I love sealing in mylar bags, as does my older daughter. I find it very stress relieving. I posted about it awhile ago also. I actually bought the mylar bags and buckets in 2012, but only used the buckets for easy access to rice and beans, and never even touched the mylar bags until the summer of 2014. Once I did, I was hooked. One nice thing I’ve discovered is that those 25 lb bags that I purchase at Cash & Carry, can be brought home, opened, and split into five 1 gallon mylar bags. Those five bags fit perfectly in a 5 gallon bucket with a gamma lid too.

The best part? You’re increasing the shelf life of the food you paid for with your labor by multiples over keeping it in the bag it came in.

Buy Small Samples of Freeze Dried Foods

Freeze dried food is simply amazing. You can essentially cook a meal with less than three minutes of work. However, not all freeze dried foods are the same. There are some (Wise Foods for example) that I will never again purchase as they are somewhat revolting. I made the mistake of buying case deals on freeze dried foods I’d never tasted, which I won’t be doing again. Now, if I’m inerested in a new flavor or brand of freeze dried food, I buy a single pouch of it to see if we like it. If we do, then I can budget for some #10 cans of it, knowing that we’ll like it.

Don’t Neglect Canned Meat

While my wife still can’t bring herself to handle canned meats prior to cooking, even she admitted that the flavor is almost identical. I keep a good selection of canned ham, beef, pork, chicken, and salmon on hand. Protein is a significant portion of a healthy diet, and while I like beans I don’t want to eat them every day if I can avoid it.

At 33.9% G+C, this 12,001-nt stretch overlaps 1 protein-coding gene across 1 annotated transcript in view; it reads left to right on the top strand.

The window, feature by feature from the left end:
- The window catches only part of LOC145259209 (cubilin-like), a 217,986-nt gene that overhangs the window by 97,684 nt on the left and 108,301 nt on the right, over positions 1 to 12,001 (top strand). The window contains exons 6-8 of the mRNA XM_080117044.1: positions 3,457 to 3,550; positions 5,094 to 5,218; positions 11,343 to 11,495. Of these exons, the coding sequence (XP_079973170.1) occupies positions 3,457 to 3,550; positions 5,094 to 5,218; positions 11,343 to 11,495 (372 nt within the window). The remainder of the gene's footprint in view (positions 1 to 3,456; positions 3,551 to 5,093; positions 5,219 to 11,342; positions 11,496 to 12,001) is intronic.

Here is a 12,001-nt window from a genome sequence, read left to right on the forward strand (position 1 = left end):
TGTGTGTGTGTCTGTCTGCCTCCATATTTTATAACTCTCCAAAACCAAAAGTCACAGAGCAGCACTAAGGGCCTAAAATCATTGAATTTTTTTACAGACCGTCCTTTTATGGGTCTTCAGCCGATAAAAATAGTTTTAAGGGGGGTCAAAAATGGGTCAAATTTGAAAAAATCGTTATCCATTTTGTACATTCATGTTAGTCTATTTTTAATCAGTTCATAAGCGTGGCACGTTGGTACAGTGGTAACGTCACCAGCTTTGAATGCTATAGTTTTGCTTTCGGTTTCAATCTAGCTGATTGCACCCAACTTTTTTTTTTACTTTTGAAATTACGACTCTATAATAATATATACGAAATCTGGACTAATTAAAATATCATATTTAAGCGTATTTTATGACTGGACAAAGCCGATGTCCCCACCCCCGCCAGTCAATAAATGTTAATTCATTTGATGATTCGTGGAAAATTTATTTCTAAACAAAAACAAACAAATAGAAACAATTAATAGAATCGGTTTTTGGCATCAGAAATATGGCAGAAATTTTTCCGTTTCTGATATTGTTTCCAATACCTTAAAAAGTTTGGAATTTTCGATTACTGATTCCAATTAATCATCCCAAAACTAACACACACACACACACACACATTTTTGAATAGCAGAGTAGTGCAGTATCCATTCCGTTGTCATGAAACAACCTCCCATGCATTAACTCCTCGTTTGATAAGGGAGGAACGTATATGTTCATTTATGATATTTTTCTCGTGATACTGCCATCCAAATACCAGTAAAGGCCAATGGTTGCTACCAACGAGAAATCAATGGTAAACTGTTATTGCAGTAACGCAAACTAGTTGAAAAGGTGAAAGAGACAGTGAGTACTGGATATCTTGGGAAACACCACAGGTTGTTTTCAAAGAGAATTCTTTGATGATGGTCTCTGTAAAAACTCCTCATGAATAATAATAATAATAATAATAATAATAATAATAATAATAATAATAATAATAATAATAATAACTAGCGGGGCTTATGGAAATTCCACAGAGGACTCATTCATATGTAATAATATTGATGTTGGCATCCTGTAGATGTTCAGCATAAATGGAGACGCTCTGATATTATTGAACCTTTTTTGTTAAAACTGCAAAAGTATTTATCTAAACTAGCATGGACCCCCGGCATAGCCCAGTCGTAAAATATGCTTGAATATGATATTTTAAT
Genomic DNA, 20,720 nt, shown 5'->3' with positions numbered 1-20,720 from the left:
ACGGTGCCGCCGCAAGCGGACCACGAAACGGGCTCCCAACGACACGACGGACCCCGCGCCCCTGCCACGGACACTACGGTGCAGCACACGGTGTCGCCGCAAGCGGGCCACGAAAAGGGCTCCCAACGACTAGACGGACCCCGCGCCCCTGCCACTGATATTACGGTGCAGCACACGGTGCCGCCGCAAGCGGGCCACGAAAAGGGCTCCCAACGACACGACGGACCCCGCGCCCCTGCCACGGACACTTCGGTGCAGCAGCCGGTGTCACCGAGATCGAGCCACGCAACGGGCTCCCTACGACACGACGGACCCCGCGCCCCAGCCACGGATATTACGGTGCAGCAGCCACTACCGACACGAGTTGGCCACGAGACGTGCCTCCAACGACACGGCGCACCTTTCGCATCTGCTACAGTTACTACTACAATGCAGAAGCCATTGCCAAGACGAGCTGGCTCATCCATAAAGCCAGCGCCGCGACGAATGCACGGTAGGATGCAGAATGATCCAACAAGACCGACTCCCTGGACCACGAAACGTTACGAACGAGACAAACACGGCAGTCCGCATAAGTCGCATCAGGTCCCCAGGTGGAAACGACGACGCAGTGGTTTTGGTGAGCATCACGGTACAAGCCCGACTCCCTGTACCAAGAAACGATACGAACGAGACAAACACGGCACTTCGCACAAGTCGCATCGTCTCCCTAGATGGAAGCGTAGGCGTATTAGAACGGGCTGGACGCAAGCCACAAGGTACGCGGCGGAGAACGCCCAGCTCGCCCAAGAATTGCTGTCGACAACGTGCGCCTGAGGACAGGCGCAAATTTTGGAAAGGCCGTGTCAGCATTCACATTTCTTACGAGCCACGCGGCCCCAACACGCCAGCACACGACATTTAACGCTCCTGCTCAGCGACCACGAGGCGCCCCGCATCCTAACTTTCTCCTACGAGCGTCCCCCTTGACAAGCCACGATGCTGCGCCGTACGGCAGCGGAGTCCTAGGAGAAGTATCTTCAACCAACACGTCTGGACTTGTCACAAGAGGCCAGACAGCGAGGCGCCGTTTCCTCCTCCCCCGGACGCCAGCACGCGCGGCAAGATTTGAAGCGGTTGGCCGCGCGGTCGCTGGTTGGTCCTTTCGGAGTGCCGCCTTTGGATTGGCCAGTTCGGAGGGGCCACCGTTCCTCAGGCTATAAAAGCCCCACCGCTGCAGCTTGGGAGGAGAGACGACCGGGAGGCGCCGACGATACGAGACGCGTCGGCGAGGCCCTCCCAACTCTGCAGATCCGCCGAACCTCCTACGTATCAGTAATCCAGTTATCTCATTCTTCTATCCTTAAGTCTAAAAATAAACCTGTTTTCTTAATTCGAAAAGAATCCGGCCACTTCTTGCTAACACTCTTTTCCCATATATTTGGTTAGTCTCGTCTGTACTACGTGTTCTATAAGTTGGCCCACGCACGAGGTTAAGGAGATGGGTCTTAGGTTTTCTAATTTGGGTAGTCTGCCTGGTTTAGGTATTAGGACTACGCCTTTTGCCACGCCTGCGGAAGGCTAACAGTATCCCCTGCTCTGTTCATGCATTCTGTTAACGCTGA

Planning Food Production

The biggest part that I would do if I could start again would be planning for food production from the very beginning. For us that means a sizable garden, and possibly some chickens, is going in our back yard this year. For you, it could mean something different. It does need to be included in your “food storage” plans though; what happens when the food you’ve stored runs out and the grocery stores aren’t open anymore?


Related Articles:

Copyright – Content on The Prepper Dad (unless the work of a Third-Party) may be reproduced in part or whole with attribution through a link to

It's only fair to share...Tweet about this on TwitterShare on FacebookShare on Google+Pin on PinterestShare on RedditEmail this to someoneBuffer this pageShare on StumbleUponShare on TumblrDigg thisPrint this page

Receive New Posts by Email

Subscribe to my newsletter to receive new posts by email as well as a weekly compilation of must read news articles and blog posts.


  1. […] in Mylar bags stored in five gallon buckets, we also keep a number of buckets with gamma lids in our pantry for daily usage. Recently, we managed to burn through 25 pounds of white rice and my lovely wife […]

Speak Your Mind


%d bloggers like this: